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    This article has hit home with me as well. I have watched the same symptoms in my father. I have celiac and he refuses to get tested. I hope this may have an influence on him as well. Thank you for writing informative articles.

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    Guest Stephanie Morey

    Posted

    I found this very informative! Thank you so much! I haven't been diagnosed with celiac, but I visited my mom's naturopathic doctor and she recommended switching to a gluten-free lifestyle. I've been digging around trying to find the connection to obesity (which I am). This article has been very eye-opening and hopefully in a few months I'll be able to report back with my success story. Thanks again for posting this!

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    Guest Marie Zarankevich

    Posted

    Your view of this malady is refreshing, and I was delighted to find something which was not just a repetition of Mayo data. Four generations of my family have or had Celiac, some of them died from it. Nobody knew what was wrong. It's such a relief just to be able to move around again, and think clearly. Keep up your good research, and I'll keep up mine. I think the grains were the god's answer of how to control us after the Tower of Babel story.

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    Guest Colleen MacDonell

    Posted

    This tells a story that is so common. Desire to eat without appetite. Give up gluten and your desire disappears. Very important message.

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    Guest citykatmm

    Posted

    I think this is a very logical explanation for obesity. However, I am anorexic and I just found out I have celiac disease. Somehow the two are related but there is the very strong psychological portion of the eating disorder that is present. I don't think celiac disease causes anorexia nervosa. Interestingly though, I have both anorexia nervosa and celiac in my family background. I have been looking for more research on this and I can't find a lot. It is mostly about celiacs who become anorexic. There must be some component to the anorexia though, or else everyone who was celiac would becaome anorexic. I would be interested to find out any more information.

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    Guest Carla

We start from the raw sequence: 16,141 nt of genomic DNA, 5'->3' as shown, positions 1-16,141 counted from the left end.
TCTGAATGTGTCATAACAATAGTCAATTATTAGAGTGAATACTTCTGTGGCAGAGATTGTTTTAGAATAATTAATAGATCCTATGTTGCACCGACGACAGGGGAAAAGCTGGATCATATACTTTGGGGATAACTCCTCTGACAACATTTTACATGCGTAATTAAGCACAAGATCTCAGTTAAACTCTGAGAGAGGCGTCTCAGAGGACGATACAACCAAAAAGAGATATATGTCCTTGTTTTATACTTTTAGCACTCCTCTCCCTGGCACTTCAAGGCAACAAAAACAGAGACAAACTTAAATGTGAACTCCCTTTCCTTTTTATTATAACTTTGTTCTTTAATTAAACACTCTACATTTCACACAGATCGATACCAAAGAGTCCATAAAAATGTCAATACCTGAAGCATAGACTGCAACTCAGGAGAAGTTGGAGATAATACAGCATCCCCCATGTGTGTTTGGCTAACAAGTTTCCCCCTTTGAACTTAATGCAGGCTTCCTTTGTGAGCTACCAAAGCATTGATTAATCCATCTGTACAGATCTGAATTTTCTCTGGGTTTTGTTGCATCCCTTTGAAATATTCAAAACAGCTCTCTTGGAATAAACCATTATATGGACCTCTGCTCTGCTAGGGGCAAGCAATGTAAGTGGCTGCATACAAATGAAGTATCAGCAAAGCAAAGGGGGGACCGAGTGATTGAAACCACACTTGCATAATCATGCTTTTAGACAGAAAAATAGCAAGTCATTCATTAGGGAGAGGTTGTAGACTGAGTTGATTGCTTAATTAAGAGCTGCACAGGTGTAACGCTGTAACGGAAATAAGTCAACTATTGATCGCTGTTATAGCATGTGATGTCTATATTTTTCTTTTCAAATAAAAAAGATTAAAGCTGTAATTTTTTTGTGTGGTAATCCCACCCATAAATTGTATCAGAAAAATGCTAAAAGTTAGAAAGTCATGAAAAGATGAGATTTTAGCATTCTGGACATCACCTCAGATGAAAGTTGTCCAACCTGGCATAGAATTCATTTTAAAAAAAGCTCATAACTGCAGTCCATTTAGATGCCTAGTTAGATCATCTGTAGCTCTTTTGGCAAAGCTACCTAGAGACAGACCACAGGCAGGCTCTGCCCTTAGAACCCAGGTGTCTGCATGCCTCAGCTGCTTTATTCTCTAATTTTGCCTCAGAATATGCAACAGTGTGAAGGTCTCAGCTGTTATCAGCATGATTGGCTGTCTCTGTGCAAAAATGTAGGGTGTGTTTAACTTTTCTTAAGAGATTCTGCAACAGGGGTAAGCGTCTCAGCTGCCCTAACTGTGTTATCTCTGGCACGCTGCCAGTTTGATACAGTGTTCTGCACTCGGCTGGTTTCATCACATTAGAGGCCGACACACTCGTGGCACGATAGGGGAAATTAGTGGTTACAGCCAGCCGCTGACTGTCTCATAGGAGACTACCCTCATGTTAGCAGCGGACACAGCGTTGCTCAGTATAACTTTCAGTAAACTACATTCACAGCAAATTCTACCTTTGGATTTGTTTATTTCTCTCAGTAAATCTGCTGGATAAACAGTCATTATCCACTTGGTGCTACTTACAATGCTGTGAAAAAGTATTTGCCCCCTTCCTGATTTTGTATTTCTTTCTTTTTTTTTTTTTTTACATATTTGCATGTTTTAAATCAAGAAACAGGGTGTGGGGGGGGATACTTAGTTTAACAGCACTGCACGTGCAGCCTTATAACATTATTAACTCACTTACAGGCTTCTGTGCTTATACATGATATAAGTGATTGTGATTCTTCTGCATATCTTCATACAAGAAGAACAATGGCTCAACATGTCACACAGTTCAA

Posted

    Thank you so much for this! It all makes so much sense, especially when put together with all my other symptoms. This has really motivated me to get serious about my health and get the gluten out!

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    Guest Marie Zarankevich

    Posted

    I am now responding to response number 7. Celiac disease gives a person tremendous amounts of gas. My aunt died as an anorexic, partly because she could no longer bear being a lady, and being so flatulent as well. To her, it was disgusting. It destroyed her joy in living.

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    Guest KWHudson

    Posted

    I have battled compulsive cravings my whole life. I have been gluten-free for a short while now and no longer have stomach upset or cravings, and my innards feel different, 'lighter' or something. This may sound strange but I feel FREE. You couldn't pay me to eat a bagel or pizza or crusty french bread, I feel much too good. I didn't even realize just how terrible I felt when I was eating gluten. My overweight daughter exhibits severe cravings, and we are weaning her off of gluten now. You are ON to something here, for a large portion of us I suspect. Keep up the good work, and THANK YOU!

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  • About Me

    As co-author of "Dangerous Grains" and "Cereal Killers", the study of the impact of gluten continues to be a driving passion in my life. I am fascinated by the way that gluten induces illness and impedes learning while it alters mood, behavior, and a host of other facets of our existence. Sure, the impact of gluten on health is an important issue, but that is only the most obvious area of impact. Mood disturbances, learning disabilities, and the loss of quality of life due to psychiatric and neurological illness are even more tragic than the plethora of physical ailments that are caused or worsened by gluten. The further I go down this rabbit hole, the more I realize that grains are a good food for ruminants - not people. I am a retired school teacher. Over the last decade, I have done some college and university level teaching, but the bulk of my teaching career was spent working with high school students. My Web page is: www.DangerousGrains.com